Descriptive statistics will be used to report data collected on satisfaction, as well as sociodemographic and clinical data. Means and SD will be reported for continuous variables and proportions will be calculated for categorical and nominal variables. Potentially relevant preprocedural and procedural variables will be included in covariate model analysis of covariance in an attempt to determine predictors of pain scores reduction.
All secondary analysis will be carried out according to the intention-to-treat principle. Preplanned subgroups non-inferiority analyses will be carried out for the primary outcomes based on age group 4—7 years vs 8—12 years vs 13—17 years. As we will not have the statistical power in each subgroup to conclude to non-inferiority, the results will be considered as exploratory and will primarily serve for hypothesis generation for future studies.
Subgroups superiority analyses will be also performed by age group for secondary outcomes. Multiple imputation methods and sensitivity analysis will be used when possible and appropriate to handle the missing data. No formal interim analysis is planned for this non-inferiority trial for different reasons. First, there is no necessity to conduct interim analysis for futility reasons in non-inferiority trials considering that even if non-inferiority is established before the completion of the trial, the data collection should be pursued in hope of demonstrating superiority.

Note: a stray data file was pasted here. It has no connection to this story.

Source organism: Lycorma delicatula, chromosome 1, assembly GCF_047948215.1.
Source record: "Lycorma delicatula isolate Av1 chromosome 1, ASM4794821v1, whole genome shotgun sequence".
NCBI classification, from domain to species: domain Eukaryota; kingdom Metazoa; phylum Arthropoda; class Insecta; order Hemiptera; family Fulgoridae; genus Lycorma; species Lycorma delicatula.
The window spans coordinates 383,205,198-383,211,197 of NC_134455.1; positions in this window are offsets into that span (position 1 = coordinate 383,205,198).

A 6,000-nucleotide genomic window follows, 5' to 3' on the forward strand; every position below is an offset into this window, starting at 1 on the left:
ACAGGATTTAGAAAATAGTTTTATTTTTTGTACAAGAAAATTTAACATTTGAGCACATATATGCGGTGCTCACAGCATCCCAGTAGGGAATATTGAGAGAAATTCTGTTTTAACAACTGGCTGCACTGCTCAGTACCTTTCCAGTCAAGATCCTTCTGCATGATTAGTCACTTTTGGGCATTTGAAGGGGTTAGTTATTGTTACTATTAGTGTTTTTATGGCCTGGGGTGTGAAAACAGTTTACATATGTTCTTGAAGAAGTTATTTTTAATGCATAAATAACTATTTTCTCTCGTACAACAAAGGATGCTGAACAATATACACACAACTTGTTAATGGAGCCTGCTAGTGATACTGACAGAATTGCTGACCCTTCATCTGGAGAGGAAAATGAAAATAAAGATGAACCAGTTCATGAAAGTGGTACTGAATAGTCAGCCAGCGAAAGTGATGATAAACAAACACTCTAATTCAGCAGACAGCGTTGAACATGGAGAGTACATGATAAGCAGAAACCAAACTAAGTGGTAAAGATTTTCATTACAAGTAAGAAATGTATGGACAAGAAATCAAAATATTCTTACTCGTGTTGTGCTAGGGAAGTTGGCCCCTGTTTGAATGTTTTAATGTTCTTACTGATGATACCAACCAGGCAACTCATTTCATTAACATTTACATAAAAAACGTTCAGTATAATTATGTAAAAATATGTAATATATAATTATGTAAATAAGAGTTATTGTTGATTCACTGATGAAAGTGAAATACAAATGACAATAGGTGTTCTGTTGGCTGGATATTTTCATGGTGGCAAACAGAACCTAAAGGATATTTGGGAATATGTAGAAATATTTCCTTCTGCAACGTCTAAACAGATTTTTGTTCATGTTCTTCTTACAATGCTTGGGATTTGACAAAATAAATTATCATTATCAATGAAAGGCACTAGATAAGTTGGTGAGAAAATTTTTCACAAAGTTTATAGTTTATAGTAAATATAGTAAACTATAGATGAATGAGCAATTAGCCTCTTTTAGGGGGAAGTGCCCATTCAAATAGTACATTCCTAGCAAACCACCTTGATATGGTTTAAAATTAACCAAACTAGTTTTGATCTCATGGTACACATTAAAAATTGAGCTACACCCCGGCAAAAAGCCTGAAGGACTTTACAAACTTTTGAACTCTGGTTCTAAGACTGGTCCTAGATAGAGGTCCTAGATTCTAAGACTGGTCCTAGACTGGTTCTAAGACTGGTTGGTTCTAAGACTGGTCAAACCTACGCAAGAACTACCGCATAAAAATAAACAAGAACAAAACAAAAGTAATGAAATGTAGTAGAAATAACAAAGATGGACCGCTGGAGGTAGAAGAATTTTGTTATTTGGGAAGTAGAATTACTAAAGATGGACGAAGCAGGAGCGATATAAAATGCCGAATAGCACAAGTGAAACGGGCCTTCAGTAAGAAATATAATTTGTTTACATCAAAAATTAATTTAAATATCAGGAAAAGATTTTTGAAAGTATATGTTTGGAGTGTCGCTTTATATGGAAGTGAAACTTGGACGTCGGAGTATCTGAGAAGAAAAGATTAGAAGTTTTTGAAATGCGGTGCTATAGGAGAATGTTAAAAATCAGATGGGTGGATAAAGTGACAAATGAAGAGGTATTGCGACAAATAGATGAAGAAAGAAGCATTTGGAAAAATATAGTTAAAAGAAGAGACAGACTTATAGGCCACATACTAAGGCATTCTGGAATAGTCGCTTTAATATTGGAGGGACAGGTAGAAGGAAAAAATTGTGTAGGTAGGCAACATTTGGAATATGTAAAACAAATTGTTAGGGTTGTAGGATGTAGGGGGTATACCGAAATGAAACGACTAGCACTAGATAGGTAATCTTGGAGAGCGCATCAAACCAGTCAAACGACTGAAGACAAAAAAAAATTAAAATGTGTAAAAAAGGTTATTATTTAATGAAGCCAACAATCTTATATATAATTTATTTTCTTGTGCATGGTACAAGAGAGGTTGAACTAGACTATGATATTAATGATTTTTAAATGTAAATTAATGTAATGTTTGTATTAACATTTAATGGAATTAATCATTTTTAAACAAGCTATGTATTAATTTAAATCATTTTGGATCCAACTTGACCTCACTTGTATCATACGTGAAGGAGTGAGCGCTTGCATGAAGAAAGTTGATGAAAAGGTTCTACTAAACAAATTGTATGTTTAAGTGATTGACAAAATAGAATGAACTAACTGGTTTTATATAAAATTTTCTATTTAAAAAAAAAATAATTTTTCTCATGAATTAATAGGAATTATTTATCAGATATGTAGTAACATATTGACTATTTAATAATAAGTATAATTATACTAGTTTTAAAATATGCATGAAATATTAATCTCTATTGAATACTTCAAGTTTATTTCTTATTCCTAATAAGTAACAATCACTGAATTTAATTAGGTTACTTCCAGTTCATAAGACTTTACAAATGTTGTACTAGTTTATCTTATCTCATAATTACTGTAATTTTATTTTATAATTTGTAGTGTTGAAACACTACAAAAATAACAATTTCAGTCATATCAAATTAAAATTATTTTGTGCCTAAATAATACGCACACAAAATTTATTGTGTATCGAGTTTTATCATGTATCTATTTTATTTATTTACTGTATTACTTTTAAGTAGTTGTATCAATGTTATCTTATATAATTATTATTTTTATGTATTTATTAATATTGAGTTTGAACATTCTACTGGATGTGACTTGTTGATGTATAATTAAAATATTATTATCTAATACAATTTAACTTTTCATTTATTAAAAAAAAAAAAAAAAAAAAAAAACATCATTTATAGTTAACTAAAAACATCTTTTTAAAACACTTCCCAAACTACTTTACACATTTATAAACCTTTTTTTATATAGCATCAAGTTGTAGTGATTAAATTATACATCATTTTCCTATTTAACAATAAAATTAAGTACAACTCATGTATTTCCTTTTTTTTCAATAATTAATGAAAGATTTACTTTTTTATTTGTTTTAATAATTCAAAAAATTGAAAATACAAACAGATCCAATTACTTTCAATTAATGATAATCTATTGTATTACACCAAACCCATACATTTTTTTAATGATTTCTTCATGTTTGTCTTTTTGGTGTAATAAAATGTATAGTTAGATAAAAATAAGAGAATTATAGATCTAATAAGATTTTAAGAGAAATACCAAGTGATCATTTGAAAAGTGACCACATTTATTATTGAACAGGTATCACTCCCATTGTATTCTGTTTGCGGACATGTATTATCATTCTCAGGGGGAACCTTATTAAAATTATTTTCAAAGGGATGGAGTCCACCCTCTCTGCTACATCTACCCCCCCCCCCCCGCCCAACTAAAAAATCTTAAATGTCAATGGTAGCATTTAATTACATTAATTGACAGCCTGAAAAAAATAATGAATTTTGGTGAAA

Discussion This study protocol provides the rationale and methods associated with a randomised controlled non-inferiority trial comparing the Buzzy device to a topical anaesthetic with the aim of improving procedural pain and distress management in children undergoing needle-related procedures.
To our knowledge, it will be the first study assessing the efficacy of the Buzzy device in Canada in any clinical setting. Therefore, this study has the potential to improve clinical care and outcomes of children undergoing needle-related procedures in the ED. In addition, this study could determine the efficacy of the Buzzy device intervention across age ranges and developmental differences.
Ethics: Theory and Practice
It does a good job of covering both the theoretical bases for ethics in the first half of the text and the current issues and areas of contention in ethics in the remaining portion of the text. The variety of ethical theories and the depth of discussion for critical topics makes this a first choice. Thiroux Dear Colleague, The importance of teaching ethics in higher education has never been greater. In our rapidly changing, globally expanding world, key challenges and problems revolve around fundamental issues in ethics. Leadership in such a world demands courage, commitment, character and good ethical reasoning skills to address these challenges head on. With the eleventh edition of Ethics: Theory and Practice I wish to acknowledge the significant contributions made by all involved in the teaching of ethics courses who engage students with the core issues of our time.
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Ethics : Theory and Practice